“My prayer is not for them alone. I pray also for those who will believe in me through their message, that all of them may be one,Father, just as you are in me and I am in you. May they also be in us so that the world may believe that you have sent me.
Behold, how good and pleasant it is when brothers dwell in unity! It is like the precious oil on the head, running down on the beard, on the beard of Aaron, running down on the collar of his robes! It is like the dew of Hermon, which falls on the mountains of Zion! For there the Lord has commanded the blessing, life forevermore.
We believe in One God, the Father Almighty, Maker of all things visible and invisible…
The First Ecumenical Council at Nicea, 325
It is safe to say that, besides the emergence of the Pentecostal/Charismatic movements, no development has so reshaped the essence of Christianity as has the ecumenical movement. Support for this statement can be found in the fact that since Vatican Council II in the 1960s, even the Roman Catholic Church has opened its doors to ecumenism, even though – like Pentecostals – it is not a member of the World Council of Churches (WCC).
Veli-Matti Kärkkäinen, Pneumatology: The Holy Spirit in Ecumenical, International, and Contextual Perspective, p. 99
While denominational affiliations are still significant, because they provide the historical context for theological reflection, theology has become ecumenical. This is true within the Protestant fold, but also beyond it.
Hans Schwarz, Theology in a Global Context, p. 576
Our differences dissipate when we recognize that Christ is the link in our kinship with other Christians. Christ’s death on the cross procured our reconciliation with our Father in heaven. We are no longer estranged from our Creator. When Christ ascended he promised us the Holy Spirit, who would enable us to incarnate Christ’s reconciliation to the world. When we claim Christ’s identity as our own, therefore, we also accept the calling to be bearers of reconciliation. For the brothers, this begins with the loving acceptance of our neighbor, because both we and our neighbor are accepted by Christ.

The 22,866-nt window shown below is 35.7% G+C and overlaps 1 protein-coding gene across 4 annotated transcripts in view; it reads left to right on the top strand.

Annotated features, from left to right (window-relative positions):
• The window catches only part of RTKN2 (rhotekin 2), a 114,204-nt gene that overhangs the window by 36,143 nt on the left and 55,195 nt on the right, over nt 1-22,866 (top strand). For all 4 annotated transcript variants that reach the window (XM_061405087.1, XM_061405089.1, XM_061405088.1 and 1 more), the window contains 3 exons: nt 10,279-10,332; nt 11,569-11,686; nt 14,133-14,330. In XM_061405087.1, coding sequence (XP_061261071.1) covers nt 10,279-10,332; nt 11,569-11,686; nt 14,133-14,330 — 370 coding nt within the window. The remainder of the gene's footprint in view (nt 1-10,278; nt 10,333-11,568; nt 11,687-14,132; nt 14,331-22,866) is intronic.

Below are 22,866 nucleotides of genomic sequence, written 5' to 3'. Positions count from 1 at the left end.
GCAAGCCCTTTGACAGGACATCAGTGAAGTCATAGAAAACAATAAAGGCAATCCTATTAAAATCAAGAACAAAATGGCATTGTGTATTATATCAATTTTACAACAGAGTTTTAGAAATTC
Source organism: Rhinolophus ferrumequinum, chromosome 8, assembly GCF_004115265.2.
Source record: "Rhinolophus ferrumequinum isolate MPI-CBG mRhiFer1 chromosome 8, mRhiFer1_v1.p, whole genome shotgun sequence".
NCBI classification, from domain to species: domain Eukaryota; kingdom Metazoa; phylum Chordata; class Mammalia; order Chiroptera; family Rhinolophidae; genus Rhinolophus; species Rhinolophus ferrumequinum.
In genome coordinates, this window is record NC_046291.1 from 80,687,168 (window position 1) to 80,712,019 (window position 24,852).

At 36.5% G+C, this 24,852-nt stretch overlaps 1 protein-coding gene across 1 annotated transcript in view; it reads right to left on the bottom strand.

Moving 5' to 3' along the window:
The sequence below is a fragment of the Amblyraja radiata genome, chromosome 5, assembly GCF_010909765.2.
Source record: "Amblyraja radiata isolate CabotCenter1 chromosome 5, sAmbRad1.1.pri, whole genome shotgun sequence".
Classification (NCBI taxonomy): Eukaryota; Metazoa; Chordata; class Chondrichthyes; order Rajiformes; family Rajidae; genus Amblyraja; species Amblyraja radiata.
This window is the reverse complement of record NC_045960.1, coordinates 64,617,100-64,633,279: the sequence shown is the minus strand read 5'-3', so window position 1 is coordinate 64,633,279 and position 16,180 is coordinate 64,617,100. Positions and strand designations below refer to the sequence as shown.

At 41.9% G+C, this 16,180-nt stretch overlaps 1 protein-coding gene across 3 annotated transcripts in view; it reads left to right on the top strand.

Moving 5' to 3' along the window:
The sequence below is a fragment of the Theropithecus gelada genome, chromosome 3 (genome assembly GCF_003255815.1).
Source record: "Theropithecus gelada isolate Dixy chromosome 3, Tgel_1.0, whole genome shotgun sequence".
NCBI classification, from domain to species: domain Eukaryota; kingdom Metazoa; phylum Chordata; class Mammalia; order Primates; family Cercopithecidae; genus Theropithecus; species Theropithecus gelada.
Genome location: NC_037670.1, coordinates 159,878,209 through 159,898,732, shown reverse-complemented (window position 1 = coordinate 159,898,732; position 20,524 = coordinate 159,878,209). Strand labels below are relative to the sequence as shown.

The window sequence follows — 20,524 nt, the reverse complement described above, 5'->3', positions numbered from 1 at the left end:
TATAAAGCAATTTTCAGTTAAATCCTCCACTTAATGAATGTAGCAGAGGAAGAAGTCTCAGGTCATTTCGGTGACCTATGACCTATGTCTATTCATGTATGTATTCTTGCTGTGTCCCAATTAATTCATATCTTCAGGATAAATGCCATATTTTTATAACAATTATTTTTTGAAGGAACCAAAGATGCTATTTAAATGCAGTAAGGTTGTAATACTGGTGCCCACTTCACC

Jason Brian Santos, A Community Called Taizé, p. 128
In this volume, we explore the second theological identifier of Resonance: ecumencial. When we say we are “evangelical, ecumenical, and orthodox,” we have in mind a generous community of dialogue and learning that remains grounded in the historical foundations of the Christian church. These identifiers are the boundary markers, the banks of a wide stream that moves and flows through a variety of contexts and theologies. But what do these boundary markers mean? Specifically for this volume, what is ecumenical? What are the historical, theological, and contextual implications for affirming ecumenical engagement? What are ecumenical theological essentials? What does it mean to participate in ecumenism? What is the recent history of the ecumenical movement? Where might it be heading? We invite you to explore these questions and more in this upcoming volume of Resonance.